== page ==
3. Suppose you tell me that a celestial body is composed of a material with rheology \bar{J}(\omega), and you ask me to tell you what its k_2/Q gonna be.

Well, this a turn-of-the-crank situation. I take your \bar{J}(\omega), plug it into the above formula for \bar{k}_2(\omega) -- and into all the similar formulae for \bar{k}_{\el}(\omega) with \el > 2 -- and I obtain the complex Love numbers.

Then I calculate the negative imaginary parts of of my complex Love numbers, i.e., k_2 \sin\epsilon_2 , where k_2 = k_2(\omega) is the absolute value of the complex Love number, while \epsilon = \epsilon(\omega) is the negative phase angle (negative argument) of the complex Love number.

The quantity k_2(\omega) = | \bar{k}_2 (\omega) | is what they often call the dynamical Love number, while \sin\epsilon_2(\omega) is often misdenoted with 1/Q. In fact, one should use 1/Q_2 (and, likewise, 1/Q_{\el} for \el > 2). Recall that the tidal Q is not the same as the seismic Q ! See the image http://i14.servimg.com/u/f14/18/07/03/56/figure16.png


4. What remains is to grab the expansion of the tidal potential (or force, or torque) into the Fourier series over the tidal modes \omega_{lmpq} , and to insert the right k_l(\omega_{lmpq}) \sin\epsilon_l(\omega_{lmpq}) into each {lmpq} term of the series. This is now rheology will enter the tidal theory in a consistent manner. See the image
http://i14.servimg.com/u/f14/18/07/03/56/figure15.png

Now let us limit ourselves, for simplicity, to the degree-2 Love number and to the principal (semidiurnal) tidal mode {lmpq} = {2200}. Instead of \omega{2200}, I shall simply write \omega.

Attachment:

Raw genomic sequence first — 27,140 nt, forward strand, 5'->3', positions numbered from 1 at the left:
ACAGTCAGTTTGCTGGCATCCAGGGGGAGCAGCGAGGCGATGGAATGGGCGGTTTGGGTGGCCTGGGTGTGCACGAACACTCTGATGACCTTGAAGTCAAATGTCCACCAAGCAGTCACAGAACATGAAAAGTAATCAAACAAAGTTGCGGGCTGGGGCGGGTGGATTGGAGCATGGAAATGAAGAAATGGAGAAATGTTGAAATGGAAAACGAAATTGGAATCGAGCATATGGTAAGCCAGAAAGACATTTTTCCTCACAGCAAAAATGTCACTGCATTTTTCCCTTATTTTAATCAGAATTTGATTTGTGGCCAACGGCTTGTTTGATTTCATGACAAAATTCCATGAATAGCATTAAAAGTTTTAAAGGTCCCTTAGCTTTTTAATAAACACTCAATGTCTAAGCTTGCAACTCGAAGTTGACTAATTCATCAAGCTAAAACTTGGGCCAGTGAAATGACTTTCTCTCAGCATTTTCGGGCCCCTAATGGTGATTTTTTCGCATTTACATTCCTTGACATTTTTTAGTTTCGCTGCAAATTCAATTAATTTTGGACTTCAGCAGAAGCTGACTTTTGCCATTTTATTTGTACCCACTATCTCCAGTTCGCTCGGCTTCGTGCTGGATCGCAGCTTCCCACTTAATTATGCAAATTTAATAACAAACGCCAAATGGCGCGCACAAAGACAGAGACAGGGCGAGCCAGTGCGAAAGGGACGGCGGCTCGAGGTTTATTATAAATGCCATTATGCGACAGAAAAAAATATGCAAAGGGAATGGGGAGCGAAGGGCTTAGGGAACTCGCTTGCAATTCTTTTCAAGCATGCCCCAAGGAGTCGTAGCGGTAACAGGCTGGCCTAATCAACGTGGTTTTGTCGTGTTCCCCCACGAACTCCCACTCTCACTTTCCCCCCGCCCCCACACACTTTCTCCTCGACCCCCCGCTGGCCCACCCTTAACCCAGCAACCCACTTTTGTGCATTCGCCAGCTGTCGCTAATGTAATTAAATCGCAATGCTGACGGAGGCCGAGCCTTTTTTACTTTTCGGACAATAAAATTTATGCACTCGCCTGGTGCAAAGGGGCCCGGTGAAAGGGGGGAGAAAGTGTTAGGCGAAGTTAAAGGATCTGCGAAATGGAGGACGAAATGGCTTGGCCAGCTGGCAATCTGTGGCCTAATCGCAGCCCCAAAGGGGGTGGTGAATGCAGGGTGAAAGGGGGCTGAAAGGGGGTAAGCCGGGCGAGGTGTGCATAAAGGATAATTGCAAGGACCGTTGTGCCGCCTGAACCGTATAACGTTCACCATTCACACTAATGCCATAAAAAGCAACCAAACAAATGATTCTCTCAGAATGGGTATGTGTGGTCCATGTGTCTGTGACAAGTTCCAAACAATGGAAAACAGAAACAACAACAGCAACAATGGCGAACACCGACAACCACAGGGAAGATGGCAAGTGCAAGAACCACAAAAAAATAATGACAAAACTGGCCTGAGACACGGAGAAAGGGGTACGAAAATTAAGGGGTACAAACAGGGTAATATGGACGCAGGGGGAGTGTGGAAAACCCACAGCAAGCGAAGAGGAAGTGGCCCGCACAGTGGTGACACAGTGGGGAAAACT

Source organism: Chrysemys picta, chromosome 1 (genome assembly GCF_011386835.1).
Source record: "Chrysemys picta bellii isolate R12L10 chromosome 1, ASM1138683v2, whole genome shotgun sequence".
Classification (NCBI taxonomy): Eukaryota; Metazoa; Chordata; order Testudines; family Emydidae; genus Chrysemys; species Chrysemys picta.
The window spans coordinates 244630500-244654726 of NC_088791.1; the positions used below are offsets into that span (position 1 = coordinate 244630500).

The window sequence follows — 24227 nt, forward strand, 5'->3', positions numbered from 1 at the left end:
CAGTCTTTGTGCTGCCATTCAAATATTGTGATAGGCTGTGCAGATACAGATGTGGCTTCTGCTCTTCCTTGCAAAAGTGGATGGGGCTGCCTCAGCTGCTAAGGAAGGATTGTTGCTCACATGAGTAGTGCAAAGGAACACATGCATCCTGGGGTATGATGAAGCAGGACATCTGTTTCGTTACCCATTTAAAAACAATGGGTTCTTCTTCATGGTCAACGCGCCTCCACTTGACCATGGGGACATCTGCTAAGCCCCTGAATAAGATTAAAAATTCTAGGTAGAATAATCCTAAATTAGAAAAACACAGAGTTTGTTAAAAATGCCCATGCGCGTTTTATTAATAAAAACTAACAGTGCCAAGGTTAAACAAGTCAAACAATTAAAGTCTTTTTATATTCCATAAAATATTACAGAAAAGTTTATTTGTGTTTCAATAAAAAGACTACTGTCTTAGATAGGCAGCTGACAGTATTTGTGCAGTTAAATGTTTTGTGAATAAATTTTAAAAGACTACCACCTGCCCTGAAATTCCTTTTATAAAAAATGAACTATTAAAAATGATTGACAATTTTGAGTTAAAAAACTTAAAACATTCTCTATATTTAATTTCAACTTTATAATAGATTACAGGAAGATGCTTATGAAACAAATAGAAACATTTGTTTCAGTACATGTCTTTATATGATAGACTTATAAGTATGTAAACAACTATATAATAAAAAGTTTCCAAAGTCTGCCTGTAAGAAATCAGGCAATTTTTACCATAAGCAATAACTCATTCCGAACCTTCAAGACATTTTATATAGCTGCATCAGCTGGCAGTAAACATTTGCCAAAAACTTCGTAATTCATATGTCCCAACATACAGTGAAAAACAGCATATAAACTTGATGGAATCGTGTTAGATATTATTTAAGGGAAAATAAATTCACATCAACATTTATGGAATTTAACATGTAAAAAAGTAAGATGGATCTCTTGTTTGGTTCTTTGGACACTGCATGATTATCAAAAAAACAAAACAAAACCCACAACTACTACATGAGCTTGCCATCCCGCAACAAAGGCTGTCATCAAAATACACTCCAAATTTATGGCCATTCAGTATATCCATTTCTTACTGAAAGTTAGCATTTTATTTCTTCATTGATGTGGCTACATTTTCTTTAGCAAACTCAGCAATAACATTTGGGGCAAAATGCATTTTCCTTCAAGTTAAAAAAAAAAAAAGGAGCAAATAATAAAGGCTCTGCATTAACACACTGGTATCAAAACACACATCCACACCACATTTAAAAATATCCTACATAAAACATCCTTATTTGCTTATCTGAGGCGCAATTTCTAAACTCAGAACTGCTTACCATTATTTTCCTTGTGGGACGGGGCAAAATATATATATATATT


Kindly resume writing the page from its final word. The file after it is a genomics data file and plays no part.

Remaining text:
Whatever realistic rheology \bar{J}(\omega) you take, its insertion into the expression for the complex Love number will render you the k_2(\omega) \sin\epsilon_2(\omega) -- or, as many will say, k_2/Q -- shaped as a kink http://i14.servimg.com/u/f14/18/07/03/56/figure13.png

The kink goes continuously through nil when the tidal mode goes through zero -- so we cross spin-orbit resonances smoothly.


5. Now, the final point. Let us take a viscous body lacking rigidity completely. Its complex compliance will read as

\bar{J}(\omega) = - i/(\chi \eta) ,

where \eta is the viscosity, while \chi = |\omega| is the physical forcing frequency. (It is positive definite, while the tidal mode \omega can be of either sign.)

Plug this into the formula (**) given at http://i14.servimg.com/u/f14/18/07/03/56/figure16.png , then take its negative imaginary part (which is k_2/Q) -- and get a kink!


6. The bottomline is that a purely viscous rheology is incompatible with the linear tidal law k_2/Q ~ \omega. The latter rotten law stems from the assumption that \Delta t is the same for all frequencies. We now see that this law and therefore its underlying assumption are mighty unphysical.

At the same time, it is this CTL (`constant time lag') law which underlines the calculation leading to pseudosynchronism. (Mind a mistake in the book by Murray & Dermott who derived pseudosynchronism from a `constant geometric lag' assumption http://iopscience.iop.org/0004-637X/764/1/26 )